Young people use social media differently to adults and will almost inevitably encounter material related to mental health, self-harm and suicide. As adults it’s our job to ensure they are supported to talk about things that concern them and access any help they need.

The Foundation is aware authorities and professionals in New Zealand are working with social media platforms to try and remove content that contains footage of the video or references it. This will take some time, and in the meantime parents and caregivers must take the lead in keeping young people safe online.

It’s up to us to bridge the gaps that exist between adults and rangatahi and ensure we’re not making problems worse. Social media can be a huge positive for many young people – banning it isn’t the answer. We need to ensure young people feel they can safely talk to the adults in their lives about distressing things they have seen or heard without fear of punishment or losing access to social media.

The Foundation strongly advises media and the public to exercise extreme caution when talking about the video, and balance the very real risks of further distribution against the public interest to know. Please include suicide prevention information in any discussion or coverage of this video. Suicide is preventable, there is help available and the risks associated with this video can be managed. 


The Foundation is available for comment regarding suicide prevention. We cannot comment on steps being taken to remove the video or how authorities and social media platforms are working on this.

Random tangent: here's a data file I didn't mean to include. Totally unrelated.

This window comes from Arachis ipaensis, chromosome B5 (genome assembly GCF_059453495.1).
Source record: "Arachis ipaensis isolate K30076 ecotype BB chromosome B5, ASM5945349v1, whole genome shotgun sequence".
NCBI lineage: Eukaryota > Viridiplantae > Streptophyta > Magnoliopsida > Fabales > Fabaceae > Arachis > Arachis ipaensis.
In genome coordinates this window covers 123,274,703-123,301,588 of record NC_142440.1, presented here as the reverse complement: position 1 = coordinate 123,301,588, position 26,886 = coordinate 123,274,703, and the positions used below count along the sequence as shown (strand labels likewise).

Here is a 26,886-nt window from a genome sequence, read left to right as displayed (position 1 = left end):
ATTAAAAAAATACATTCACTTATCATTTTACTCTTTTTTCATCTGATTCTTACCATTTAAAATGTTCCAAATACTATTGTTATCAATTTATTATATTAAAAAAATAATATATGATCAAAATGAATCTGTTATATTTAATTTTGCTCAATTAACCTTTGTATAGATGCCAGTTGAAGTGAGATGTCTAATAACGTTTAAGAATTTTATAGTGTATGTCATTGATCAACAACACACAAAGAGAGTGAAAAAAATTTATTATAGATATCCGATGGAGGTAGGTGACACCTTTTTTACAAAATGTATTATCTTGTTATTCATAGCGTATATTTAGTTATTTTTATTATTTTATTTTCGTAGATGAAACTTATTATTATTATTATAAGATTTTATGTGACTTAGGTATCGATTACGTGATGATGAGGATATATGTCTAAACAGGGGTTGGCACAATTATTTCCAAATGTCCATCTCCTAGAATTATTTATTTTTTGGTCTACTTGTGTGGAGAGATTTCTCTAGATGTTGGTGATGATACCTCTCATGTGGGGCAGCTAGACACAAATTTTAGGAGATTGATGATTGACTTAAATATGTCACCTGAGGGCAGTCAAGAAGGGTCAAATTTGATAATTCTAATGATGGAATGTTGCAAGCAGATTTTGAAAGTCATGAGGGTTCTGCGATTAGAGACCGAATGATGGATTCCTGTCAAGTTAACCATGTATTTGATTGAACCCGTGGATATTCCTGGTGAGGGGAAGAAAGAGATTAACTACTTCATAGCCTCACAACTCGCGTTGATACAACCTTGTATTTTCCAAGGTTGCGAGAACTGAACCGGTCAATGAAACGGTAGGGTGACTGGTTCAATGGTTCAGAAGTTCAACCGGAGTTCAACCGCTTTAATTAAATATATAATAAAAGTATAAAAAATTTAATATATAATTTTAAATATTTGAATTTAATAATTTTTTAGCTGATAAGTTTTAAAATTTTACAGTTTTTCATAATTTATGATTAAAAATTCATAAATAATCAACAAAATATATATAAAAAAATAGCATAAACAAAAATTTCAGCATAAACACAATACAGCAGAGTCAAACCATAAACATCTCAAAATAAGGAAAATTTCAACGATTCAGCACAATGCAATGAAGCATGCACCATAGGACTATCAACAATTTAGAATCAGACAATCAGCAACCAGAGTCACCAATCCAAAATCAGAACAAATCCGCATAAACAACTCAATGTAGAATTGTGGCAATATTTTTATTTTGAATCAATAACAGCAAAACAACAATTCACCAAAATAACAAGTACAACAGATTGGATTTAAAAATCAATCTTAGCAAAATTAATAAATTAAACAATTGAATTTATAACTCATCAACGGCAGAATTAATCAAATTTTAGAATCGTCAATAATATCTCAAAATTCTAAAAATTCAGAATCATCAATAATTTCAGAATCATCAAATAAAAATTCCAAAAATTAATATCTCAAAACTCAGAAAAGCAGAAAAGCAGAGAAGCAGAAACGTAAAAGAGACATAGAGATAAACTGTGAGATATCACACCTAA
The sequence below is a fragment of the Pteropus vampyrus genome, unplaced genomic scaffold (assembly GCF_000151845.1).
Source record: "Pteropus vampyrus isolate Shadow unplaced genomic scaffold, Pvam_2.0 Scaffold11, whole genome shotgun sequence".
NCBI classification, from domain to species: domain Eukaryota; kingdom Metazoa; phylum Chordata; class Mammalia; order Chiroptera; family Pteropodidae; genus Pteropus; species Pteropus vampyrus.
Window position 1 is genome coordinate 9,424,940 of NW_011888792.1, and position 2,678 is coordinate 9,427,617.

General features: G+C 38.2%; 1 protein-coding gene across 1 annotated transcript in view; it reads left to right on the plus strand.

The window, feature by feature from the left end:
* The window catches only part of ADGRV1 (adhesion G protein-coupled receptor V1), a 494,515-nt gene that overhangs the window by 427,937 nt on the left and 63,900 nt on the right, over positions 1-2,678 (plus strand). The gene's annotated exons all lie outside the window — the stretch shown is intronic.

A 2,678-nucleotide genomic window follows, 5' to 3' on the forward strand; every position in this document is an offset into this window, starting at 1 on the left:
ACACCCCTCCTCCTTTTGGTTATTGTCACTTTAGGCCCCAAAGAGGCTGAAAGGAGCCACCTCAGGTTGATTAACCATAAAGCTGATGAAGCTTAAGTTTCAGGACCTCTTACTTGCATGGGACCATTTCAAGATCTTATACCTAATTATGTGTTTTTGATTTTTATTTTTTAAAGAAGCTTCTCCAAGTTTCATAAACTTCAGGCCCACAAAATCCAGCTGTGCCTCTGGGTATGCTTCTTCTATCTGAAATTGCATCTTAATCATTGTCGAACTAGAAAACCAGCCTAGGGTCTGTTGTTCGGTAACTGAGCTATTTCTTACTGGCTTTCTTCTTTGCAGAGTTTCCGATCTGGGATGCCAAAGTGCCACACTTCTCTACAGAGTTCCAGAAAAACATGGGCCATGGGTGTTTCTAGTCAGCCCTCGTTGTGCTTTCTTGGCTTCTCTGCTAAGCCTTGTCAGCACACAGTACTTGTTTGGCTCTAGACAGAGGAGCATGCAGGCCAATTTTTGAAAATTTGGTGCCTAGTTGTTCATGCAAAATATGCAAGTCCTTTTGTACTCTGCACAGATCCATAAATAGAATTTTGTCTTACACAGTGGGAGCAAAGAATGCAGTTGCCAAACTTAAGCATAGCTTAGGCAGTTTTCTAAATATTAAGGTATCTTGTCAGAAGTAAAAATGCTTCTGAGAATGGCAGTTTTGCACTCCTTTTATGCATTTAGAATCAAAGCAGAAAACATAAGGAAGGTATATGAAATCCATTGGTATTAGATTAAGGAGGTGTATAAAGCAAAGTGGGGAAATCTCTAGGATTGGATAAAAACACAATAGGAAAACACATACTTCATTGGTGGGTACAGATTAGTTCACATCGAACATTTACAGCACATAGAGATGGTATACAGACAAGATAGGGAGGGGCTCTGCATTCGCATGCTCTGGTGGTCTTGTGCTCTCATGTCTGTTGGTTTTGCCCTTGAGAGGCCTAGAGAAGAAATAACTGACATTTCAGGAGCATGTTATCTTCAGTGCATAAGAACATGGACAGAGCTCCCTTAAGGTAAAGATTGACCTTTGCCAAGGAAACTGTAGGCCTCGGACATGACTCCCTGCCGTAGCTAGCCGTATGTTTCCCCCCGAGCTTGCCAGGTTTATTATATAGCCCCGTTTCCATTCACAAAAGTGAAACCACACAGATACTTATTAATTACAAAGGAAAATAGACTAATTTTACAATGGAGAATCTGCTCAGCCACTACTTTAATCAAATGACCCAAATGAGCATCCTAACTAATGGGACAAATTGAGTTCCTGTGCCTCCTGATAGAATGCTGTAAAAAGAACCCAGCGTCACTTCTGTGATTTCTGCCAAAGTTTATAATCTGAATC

Sophia Graham
021 740 454

What to do to help support people who may have viewed this video:


  • Read Connecting through Kōrero – a guide to having safe, open, honest and compassionate kōrero about suicide with taiohi/young people before approaching your young people
  • Read Netsafe’s guidance to helping young people exposed to upsetting content
  • Find a private, quiet opportunity to talk
  • Take a breath and don’t get angry with them for accessing content you’d rather they didn’t see. Anger or judgement shuts conversations down and it’s the opposite of what we need right now.
  • If you know your young people are aware of the video, ask them directly how they feel about it
  • If you’re not sure if your young people are aware of the video and don’t want them to find about it, ask them if they have seen anything online lately that has worried or upset them
  • Affirm their feelings – let them know however they’re feeling is all right and you’re there for them at any time. Feeling upset, triggered or even extremely distressed after seeing the video is completely normal, human and understandable. Let them know they deserve help and support.